Updated to include information on Sparks and others v Department for Transport, in which the Court of Appeal considered if a clause in the staff handbook concerning sickness absence had contractual force.
Practical guidance on drafting an employment contract, including the written statement of particulars; formation of the contract; variation clauses; mobility clauses; collective agreements; probationary periods; confidentiality clauses; garden leave clauses; and post-termination restrictions.
This case is a good example of how the terms of a staff handbook that is stated to be non-contractual can still be incorporated into an employee's contract of employment.
In Bateman and others v Asda Stores Ltd EAT/0221/09, the EAT held that the employer was entitled to change its employees' pay arrangements without their consent because it had reserved a clear contractual right to make unilateral variations to their terms and conditions of employment.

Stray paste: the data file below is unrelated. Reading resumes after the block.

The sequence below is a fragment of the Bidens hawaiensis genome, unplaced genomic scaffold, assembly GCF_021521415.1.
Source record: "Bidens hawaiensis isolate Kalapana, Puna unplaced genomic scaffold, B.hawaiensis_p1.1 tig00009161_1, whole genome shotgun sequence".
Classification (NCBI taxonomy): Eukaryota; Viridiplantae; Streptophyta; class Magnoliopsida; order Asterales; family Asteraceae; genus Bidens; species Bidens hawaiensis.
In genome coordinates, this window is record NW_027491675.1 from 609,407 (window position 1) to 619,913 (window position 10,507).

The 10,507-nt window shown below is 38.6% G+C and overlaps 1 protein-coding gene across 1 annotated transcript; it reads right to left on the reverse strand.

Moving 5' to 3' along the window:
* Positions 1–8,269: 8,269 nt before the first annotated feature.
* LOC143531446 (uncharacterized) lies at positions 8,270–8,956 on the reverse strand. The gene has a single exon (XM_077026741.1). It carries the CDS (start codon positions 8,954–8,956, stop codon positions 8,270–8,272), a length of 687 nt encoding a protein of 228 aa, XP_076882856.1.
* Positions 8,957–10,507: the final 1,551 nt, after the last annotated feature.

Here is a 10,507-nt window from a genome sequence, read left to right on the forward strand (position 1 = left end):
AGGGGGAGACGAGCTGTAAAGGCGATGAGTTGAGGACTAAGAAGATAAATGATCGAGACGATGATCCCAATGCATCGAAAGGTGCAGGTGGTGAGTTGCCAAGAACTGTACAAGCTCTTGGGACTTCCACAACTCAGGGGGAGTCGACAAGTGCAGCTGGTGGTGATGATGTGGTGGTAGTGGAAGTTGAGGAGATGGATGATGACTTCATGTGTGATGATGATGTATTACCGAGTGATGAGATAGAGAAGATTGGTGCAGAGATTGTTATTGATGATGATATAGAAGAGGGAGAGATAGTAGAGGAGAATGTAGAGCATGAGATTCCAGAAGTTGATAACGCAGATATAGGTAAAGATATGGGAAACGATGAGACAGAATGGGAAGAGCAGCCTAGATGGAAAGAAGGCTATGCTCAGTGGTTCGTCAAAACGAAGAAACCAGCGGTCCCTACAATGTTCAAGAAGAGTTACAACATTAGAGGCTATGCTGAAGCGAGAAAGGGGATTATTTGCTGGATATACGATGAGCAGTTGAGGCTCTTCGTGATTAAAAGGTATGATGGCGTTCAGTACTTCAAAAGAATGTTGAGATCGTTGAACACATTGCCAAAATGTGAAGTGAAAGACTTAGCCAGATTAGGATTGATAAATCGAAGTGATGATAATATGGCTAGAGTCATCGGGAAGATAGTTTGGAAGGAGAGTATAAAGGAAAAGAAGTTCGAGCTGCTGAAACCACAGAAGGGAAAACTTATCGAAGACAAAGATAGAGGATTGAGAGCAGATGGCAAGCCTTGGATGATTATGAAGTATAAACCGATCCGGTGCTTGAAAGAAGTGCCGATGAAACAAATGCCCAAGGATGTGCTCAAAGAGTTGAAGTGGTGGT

The Employment Appeal Tribunal has held that an employer can reserve the right to vary employees' contracts unilaterally. Although varying a contractual term without notice or consultation can amount to a breach of the implied term of mutual trust and confidence, it was not asserted that there had been such a breach in this case and the employer's unilateral variation of a pay regime was therefore valid.
Practical guidance on writing and amending an employee handbook, including incorporation into the employment contract and varying the contract.
This week's case round-up from Eversheds, covering turning policies into contractual rights.
HR and legal information and guidance relating to the contractual status of the contents of staff handbooks.